Sherry Brennan is the first to tell you about how many women at Fox Networks are “far more technical” than she is. But as Multichannel News’s choice for Woman of Tech in the Programmer category, it’s her rare and appreciable blend of industrial memory and technology communication that sets her apart
It’s perhaps not surprising that she counts the venerable and notoriously straight-to-the-point Wilt Hildenbrand (former CTO of Cablevision Systems) as the teacher who showed her how to navigate the seas of tech-talk. Along a 27-year (and counting) career, Brennan invented a way to automate royalty fees using then-new database techniques; helped launch Cablevision’s video-on-demand service; and today, negotiates beyond the “known” waters of linear licensing on deals far more technical in reach and in scope. As a frequent speaker at industry events, Brennan is consistently direct, clever, and accurate — whether the topic is headend IRD authorization, proposed FCC set top box rules, advanced advertising or the over-the-top video scene. She spoke with MCN technology correspondent Leslie Ellis.
More WoT: Brennan is one of five execs selected for MCN's 2016 Women of Tech list; read about the others in Setting the Pace for Innovation [subscription required] and watch for a daily profile of each Sept. 26-30at multichannel.com/WomenOfTech.
MCN: What did you want to be when you grew up?
Sherry Brennan: The first female president of the United States, a surgeon, a physicist and a writer. We didn’t have a TV, so I had no idea about careers in television until after grad school.
MCN: First job? First job in cable?
SB: My very first job was collecting tickets and turning on and off the “kiddie rides” at my grandparents’ amusement park in Iowa City. I was 10. The liability issues make me shudder, looking back on it now … but nothing bad happened on my watch!
First job in cable was with Falcon Cable TV in 1989, working for the COO, Frank Intiso. I went from budget data entry to creating their first licensee-fee payment and channel-lineup databases. Somewhere in there, I helped figure out how to restructure our tiering so we didn’t take a financial hit with the Cable Act regulations in ’92 and ’93.
Frank set me up with a private tutor to learn how to write macros in so I could try running various scenarios, and ultimately automate how the required forms were populated. We had nearly 1,000 different systems in about 40 states, and each scenario used half a box of continuous-roll paper — sometimes I’d come in at 8 a.m. to find it unspooled and out the printer room door (yes, we had whole rooms for printing back then). I dreamed in numbers and rate change structures for months!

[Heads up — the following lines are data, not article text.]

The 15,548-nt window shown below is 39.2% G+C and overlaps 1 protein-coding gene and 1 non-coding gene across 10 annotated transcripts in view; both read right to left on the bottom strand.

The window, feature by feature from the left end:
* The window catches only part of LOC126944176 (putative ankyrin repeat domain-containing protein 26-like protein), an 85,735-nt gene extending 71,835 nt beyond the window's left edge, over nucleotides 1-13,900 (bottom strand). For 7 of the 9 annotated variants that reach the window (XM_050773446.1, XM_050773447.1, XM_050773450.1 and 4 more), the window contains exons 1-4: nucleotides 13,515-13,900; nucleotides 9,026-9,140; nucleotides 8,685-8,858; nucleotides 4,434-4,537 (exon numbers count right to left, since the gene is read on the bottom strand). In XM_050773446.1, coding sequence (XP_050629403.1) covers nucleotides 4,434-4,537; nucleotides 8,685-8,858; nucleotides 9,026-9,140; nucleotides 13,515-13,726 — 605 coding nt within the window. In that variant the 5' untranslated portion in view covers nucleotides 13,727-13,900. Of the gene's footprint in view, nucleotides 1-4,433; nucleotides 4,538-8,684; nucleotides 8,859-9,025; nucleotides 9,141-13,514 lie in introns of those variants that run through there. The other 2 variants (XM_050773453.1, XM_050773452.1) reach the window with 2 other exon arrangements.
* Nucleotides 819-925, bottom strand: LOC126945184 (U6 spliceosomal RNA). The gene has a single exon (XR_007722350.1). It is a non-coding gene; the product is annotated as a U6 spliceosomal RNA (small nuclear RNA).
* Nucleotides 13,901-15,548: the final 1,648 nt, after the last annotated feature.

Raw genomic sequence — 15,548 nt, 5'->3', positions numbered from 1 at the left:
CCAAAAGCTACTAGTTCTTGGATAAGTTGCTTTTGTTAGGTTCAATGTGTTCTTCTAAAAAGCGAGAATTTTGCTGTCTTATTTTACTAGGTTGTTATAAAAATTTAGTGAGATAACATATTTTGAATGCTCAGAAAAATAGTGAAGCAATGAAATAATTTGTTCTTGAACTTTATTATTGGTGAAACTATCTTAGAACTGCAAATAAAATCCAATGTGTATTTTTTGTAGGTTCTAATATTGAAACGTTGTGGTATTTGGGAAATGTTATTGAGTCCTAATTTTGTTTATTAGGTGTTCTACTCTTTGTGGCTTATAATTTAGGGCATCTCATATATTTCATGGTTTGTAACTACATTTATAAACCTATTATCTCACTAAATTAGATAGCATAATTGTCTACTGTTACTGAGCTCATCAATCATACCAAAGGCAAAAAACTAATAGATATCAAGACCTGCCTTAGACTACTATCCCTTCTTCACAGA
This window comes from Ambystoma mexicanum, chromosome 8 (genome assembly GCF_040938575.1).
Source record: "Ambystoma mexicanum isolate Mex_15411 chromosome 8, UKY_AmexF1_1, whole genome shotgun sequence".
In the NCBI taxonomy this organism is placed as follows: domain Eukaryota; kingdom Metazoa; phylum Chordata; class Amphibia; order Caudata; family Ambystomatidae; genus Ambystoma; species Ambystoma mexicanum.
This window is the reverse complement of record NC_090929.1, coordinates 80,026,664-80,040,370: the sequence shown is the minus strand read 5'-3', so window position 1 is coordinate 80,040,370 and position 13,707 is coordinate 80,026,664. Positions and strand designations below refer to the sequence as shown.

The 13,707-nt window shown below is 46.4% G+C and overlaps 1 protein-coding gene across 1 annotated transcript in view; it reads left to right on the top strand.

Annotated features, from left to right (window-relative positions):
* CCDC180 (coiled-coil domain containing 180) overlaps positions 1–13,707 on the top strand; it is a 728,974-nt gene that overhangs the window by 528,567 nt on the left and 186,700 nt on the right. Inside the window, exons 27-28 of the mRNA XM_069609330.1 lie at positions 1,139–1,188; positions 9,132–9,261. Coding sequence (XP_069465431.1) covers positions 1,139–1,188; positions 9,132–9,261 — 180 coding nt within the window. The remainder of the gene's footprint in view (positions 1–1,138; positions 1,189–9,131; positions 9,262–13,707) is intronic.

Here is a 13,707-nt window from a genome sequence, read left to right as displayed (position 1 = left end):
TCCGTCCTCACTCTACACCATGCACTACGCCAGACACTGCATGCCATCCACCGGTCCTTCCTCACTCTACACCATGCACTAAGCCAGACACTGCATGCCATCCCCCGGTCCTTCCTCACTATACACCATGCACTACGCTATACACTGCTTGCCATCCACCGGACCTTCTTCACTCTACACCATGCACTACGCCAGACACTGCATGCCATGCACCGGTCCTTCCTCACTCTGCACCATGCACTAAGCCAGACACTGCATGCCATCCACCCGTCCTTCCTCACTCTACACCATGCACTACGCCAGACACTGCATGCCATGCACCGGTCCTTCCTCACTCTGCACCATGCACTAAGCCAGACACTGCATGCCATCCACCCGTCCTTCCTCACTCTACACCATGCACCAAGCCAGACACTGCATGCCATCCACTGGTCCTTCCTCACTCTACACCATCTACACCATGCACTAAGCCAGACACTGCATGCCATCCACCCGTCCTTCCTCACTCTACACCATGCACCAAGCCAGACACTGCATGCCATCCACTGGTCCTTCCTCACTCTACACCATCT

MCN: What’s on top of your to-do list these days?
SB: The opportunities for taking our content, and new forms of our content, to a variety of traditional and emerging platforms. It’s so interesting to see how different companies view the business — from small startups to huge companies, there are dozens of people wanting to get into our business. When I hear people say “TV is dead,” I just laugh. Who knew a “dead” business could generate so much activity? The deals are challenging and circuitous, and I can’t wait to see how incumbents and new entrants change our business over the next few years.
MCN: When and where are you happiest?
SB: When my son is happy, and also when I’m outdoors. Cooking and eating with family and friends is high on the list, too.
MCN: Most important quality for women to possess?
SB: Confidence married to competence, as my friend Grace Killelea would say it (in her fabulous book, The Confidence Effect). You’ve simply got to be able to speak up, in a cheerfully confident — and accurate — way, or you’ll be relegated to the back row forever.
MCN: What technology word drives you batty?
SB: “Skinny bundles.” Don’t people realize that “broadcast basic” is the original “skinny bundle,” and it’s been around forever?
MCN: What do you like to do when you’re not at work?
SB: Spend time with my son, read, and take long walks by the ocean. I also like cooking “homey” foods — lasagna, soup, chicken cutlets — while watching PBS mysteries on my DVR. And baking pies: Apple pie, pear-cranberry tarte tatin, chicken pot pie with whole wheat crust … yes, you’re invited!
MCN: Best or worst advice you’ve ever received?
SB: My dad told me that if I worked hard, I could achieve anything. He encouraged me to be smart, to strive for my goals, and to go to college, which he hadn’t had the opportunity to do. Without that formative vote of confidence, I’m not sure any other advice would’ve mattered. Thanks, Dad!
MCN: Favorite book of all time?
SB:Dr. Zhivago Drove the Bus to Chicago because it’s the book I learned to read with — all in one very long day (for my mom). I was 4 years old, determined, and on my own timeframe. Foreshadowing my entire adult life!
MCN: Favorite gadget or app?
SB: Instacart. No more “bad mommy” moments, when I get home late and realize there’s no milk, no toilet paper, and nothing to put in my son’s lunch for the next day. Yes, I’ve been known to order milk and bread for delivery at 9 p.m.
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